From a young age Kristin Buterbaugh was pushed to try new things. Her mom encouraged her to be a singer. She could have been an artist. But when she buckled down to determine a career path, she decided to follow in her dad's footsteps to become a doctor.
But Buterbaugh, an American studies major, has followed an unusual path to a career in medicine.
"Medicine is not all science. It's an art also," says Buterbaugh. "That's why studying humanities gives future physicians a perspective they might not achieve if they were studying molecules and cells all the time."
After she graduates this year, Buterbaugh will spend a year studying the history and philosophy of science as a Gates Scholar at Cambridge University, where she'll explore the stories of immigrant women in the United Kingdom's nationalized health care system.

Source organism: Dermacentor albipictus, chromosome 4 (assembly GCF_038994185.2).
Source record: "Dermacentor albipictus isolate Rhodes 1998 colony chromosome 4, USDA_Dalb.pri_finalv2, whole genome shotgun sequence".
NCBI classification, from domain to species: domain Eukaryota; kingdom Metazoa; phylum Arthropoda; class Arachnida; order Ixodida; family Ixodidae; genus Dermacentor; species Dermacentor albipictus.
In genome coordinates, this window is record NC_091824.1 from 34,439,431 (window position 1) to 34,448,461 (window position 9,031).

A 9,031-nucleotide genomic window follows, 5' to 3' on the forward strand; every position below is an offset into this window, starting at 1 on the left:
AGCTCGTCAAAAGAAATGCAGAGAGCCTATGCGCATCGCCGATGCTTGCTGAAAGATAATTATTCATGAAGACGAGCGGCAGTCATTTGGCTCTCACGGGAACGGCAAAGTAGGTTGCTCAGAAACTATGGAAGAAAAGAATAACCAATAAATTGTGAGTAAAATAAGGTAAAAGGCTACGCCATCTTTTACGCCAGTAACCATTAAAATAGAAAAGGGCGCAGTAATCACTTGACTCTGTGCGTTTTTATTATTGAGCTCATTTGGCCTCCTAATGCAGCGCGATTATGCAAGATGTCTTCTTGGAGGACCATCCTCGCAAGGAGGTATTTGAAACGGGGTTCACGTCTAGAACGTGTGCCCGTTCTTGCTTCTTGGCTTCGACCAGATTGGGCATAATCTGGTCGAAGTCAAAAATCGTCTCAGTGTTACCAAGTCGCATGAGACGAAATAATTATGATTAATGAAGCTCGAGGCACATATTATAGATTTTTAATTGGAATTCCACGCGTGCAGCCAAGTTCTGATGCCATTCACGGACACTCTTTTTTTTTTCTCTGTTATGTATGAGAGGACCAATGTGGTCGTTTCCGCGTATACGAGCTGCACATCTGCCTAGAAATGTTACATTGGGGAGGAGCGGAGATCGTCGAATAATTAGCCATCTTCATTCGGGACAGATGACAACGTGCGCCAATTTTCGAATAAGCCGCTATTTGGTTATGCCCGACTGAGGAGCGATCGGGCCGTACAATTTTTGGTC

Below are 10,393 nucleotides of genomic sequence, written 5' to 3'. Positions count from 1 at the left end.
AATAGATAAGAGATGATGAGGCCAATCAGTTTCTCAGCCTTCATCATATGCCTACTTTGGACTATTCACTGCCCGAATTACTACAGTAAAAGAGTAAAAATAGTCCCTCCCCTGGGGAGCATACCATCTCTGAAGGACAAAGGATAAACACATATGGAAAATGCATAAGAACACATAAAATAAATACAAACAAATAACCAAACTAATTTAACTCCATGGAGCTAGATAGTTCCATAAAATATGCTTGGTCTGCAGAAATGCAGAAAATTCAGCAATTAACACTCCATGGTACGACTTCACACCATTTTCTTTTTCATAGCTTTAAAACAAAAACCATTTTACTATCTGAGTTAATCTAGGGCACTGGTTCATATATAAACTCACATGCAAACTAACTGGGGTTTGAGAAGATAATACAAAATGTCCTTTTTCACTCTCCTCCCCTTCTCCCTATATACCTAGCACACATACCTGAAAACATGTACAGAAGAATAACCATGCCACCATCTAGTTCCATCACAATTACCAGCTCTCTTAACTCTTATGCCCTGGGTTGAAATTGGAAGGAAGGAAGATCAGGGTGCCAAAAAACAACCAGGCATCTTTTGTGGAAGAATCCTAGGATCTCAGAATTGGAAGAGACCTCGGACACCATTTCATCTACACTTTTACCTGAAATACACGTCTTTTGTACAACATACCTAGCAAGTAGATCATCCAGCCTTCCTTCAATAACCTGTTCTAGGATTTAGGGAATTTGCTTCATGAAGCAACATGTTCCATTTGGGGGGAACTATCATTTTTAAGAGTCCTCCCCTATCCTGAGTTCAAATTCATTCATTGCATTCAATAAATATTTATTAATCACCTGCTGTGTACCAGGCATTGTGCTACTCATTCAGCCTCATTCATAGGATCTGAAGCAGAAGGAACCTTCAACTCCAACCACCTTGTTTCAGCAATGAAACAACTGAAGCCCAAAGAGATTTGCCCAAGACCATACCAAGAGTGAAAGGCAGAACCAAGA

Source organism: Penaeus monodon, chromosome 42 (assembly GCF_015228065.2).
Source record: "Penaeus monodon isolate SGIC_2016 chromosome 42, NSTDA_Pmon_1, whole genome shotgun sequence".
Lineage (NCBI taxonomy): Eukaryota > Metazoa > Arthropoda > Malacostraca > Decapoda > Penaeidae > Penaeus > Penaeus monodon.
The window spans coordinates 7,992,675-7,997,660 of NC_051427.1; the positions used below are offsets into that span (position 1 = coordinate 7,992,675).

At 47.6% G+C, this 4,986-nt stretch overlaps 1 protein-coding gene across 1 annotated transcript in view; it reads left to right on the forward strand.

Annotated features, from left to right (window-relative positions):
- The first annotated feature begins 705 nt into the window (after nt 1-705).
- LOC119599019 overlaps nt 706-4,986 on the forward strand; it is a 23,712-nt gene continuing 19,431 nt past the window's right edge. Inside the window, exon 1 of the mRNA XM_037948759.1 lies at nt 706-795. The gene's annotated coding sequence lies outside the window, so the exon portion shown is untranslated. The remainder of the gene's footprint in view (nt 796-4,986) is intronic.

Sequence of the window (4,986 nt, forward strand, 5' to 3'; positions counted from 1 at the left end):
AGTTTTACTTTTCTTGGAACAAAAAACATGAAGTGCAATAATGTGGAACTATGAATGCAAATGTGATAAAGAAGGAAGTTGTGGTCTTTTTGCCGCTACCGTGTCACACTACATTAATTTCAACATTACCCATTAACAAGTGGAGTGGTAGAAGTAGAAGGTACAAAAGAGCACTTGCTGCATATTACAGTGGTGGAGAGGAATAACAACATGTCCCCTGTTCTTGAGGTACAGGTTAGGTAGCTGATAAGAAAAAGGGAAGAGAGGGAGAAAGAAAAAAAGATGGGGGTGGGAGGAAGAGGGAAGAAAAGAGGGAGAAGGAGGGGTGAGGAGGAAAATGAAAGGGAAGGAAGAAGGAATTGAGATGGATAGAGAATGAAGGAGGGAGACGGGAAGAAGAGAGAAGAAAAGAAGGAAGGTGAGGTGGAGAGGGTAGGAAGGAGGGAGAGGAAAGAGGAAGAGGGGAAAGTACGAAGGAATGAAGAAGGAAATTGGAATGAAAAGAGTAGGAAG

When she completes her master's degree, she will enroll in the Humanities and Medicine Early Acceptance Program at the Mount Sinai School of Medicine. The program provides a path to medical school that offers students the flexibility to explore their interests in humanities and social sciences during their undergraduate years. Those who successfully complete the requirements earn admission to Mount Sinai, a Manhattan-based medical school. Buterbaugh, who is from the Pittsburgh suburb of Wexford, was accepted into the program during her sophomore year at Northwestern.
Northwestern's focus on interdisciplinary involvement allowed Buterbaugh to pursue her various passions. She studied history and English, taught and wrote music as musical director of the all-female a cappella group Significant Others, tap danced for the show Danceworks and participated in leadership roles with her sorority, Delta Gamma.
"I don't know if it all could've happened anywhere else," Buterbaugh says. "Now I'm ready to go on and do new things."
— Alice Truong (J10)